Compound 10 was obtained by a two-step synthesis (Scheme 2). At the first stage the bromoderivative of usnic acid 4 reacted with potassium acetate in acetic acid [24]. The obtained acetate 9 was transferred without purification into the reaction of hydrolysis with potassium hydroxide in ethanol in an ice bath. As a result, after purification by column chromatography, compound 10 was obtained in 62% yield.
A series of compounds 1113 was obtained using a modified method of hydrogenation of usnic acid (Scheme 3). For this purpose (+)-usnic acid 1 was placed with a catalyst (Pd/C 10%) in THF and incubated in a hydrogen atmosphere at room temperature for 24 h. After separation by column chromatography, compounds 1113 were isolated with yields of 35%, 36%, and 15%, respectively.
By adding hydroxylamine to the mixture of dihydrousnic acid 11 with pyridine, the previously undescribed isoxazole 14 was obtained and isolated using column chromatography in 54% yield (Scheme 4).
Thus, twelve derivatives of (+)-usnic acid modified at different positions of the dibenzofuran backbone were obtained for antiviral activity tests: by modification of the substituent in cycle A (compounds 5a,b, 8, 10), reduction of double bonds and functional groups of cycle C (compounds 6, 1113), and derivatization of functional groups of cycle C of (+)-usnic acid (compounds 2, 3, 7, 14). The structure of the obtained compounds was established on the basis of 1H and 13C NMR spectra and high-resolution mass spectra.

3.2. Study of Antiviral Activity

Biological Testing for an Infectious Virus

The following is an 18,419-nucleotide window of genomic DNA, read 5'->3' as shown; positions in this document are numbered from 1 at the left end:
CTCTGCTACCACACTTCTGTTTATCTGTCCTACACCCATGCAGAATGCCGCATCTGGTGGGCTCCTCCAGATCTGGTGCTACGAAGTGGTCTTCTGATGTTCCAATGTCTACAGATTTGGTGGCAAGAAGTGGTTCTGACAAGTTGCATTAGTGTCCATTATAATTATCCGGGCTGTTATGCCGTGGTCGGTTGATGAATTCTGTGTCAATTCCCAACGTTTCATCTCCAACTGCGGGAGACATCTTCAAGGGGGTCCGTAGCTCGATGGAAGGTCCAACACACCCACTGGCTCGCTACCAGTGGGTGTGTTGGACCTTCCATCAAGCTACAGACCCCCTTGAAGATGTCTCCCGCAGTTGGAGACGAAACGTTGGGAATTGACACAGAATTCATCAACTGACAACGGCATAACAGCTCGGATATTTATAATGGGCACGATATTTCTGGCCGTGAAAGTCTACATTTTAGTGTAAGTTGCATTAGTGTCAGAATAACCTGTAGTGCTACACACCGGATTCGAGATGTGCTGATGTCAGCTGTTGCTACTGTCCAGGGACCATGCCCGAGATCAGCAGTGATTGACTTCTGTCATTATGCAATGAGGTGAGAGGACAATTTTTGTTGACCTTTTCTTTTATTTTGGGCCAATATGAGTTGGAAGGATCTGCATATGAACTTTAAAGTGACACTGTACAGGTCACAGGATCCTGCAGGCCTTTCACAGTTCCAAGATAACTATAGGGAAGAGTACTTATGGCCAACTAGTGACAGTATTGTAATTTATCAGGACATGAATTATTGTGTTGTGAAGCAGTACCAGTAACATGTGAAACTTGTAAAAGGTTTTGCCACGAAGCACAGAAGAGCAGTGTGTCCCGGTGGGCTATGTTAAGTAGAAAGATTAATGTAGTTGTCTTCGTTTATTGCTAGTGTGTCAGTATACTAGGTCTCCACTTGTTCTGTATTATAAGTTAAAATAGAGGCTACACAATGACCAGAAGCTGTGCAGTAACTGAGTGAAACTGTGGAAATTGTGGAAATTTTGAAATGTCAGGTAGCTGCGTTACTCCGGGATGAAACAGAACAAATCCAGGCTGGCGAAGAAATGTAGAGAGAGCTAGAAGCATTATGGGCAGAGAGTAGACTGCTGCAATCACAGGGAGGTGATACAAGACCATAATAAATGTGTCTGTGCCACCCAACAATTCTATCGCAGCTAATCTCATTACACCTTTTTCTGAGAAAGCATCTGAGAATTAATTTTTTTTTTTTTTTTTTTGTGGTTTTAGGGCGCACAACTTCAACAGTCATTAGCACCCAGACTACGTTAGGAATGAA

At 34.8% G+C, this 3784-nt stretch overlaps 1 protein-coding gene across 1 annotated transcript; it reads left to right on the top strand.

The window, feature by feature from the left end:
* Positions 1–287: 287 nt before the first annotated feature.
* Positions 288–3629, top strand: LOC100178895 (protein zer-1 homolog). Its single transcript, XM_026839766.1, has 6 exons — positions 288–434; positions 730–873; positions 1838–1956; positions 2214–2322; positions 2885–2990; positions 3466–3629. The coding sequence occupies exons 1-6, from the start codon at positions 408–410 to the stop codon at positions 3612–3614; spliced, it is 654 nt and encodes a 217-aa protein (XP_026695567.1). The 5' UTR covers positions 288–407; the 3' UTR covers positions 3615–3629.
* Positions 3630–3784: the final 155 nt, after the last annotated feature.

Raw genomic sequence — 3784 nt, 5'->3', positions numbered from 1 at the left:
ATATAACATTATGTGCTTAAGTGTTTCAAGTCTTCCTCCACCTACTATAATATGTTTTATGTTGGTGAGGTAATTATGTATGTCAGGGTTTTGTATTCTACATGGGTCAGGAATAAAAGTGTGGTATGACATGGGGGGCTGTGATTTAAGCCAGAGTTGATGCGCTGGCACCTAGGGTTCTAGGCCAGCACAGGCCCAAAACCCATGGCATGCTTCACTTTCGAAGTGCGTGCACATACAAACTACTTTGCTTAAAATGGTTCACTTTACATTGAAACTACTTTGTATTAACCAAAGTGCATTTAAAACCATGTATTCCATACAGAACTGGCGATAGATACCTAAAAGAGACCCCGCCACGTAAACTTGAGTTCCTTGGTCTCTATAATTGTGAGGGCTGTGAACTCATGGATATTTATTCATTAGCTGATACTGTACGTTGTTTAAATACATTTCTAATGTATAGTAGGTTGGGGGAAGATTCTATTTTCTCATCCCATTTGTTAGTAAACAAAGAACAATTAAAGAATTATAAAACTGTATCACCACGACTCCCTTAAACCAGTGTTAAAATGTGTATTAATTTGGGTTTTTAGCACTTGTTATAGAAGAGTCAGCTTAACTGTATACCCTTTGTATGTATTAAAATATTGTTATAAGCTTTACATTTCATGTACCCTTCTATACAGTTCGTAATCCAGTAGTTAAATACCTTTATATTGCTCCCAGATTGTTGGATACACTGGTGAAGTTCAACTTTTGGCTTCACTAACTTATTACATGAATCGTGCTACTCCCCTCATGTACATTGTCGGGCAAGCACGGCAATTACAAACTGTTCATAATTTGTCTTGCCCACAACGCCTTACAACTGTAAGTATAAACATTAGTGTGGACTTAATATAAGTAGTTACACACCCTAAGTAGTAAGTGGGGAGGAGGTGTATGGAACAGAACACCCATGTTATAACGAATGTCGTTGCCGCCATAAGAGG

The compounds synthesized in this work were tested using SARS-CoV-2 infectious viruses. Testing on an infectious virus allows us to understand whether the compound has activity against the specified virus, but it does not give an understanding of the mechanism of action of this agent. Thus, our initial screening was performed on Vero cells using the SARS-CoV-2 virus strain Wuhan – hCoV-19/Australia/VIC01/2020 line B. Viruses of this genetic line circulated at the beginning of the first wave of the pandemic, and are now considered prototypic [46]. The studies were performed in a BSL-3 biosafety level laboratory at the State Research Center “Vector”. The concentrations of 50% inhibition (IC50), 50% toxic concentration (CC50), and SI selectivity index were determined for the studied compounds. The results are shown in Table 1. We used remdesevir as a reference drug. The studies showed that the initial compound, (+)-usnic acid 1, exhibited pronounced activity against the SARS-CoV-2 strain of Wuhan virus with an IC50 of 10.9 μM, while possessing relatively low toxicity. The biological properties of isoxazole derivatives 2 and 3 differ dramatically. Thus, agent 2, which has an isoxazole fragment in the 2–3 positions of the usnic backbone, was less toxic than the original usnic acid, but did not exhibit antiviral activity at all. Agent 3, in which the isoxazole cycle is condensed with 1–2 positions of the natural backbone, showed high activity against the SARS-CoV-2 virus, but this compound was significantly more toxic than the original usnic acid. Compounds 5a,b modified with thioacids at position 14 of the usnic acid have comparable toxic properties with the original molecule, but have either no antiviral activity at all as agent 5a, or low activity as agent 5b. Compound 6, which has a reduced keto group in the 1 position of the backbone, also exhibits moderate activity, but its toxic properties are higher than those of the natural usnic acid. Agent 7, which has a primary amino group in cycle C, has no antiviral activity at all in our experiments, but is significantly less cytotoxic than the parent substance. Modification of cycle A with the formation of a furanone fragment in agent 8, also, does not lead to an increase in the target activity; IC50 of this substance lies in the average micromolar range. Compound 10, having an additional hydroxyl group in the 14 position of the usnic acid, shows less cytotoxicity on the studied cell line and pronounced activity against the Wuhan strain of the SARS-CoV-2 virus, and the selectivity index of this agent SI is 12. Among compounds 1113 having a reduced C-cycle fragment, agent 13 shows the highest activity. Thus, the IC50 of this substance lies in the lower micromolar range, and agent 11 also showed pronounced activity. Compounds 11 and 13 are somewhat more toxic on the studied cell line, but deserve special attention as potential antiviral agents. Isoxazole derivative 14, which has a structure similar to agent 2, but reduced by the C cycle, does not exhibit antiviral properties, just like isoxazole 2.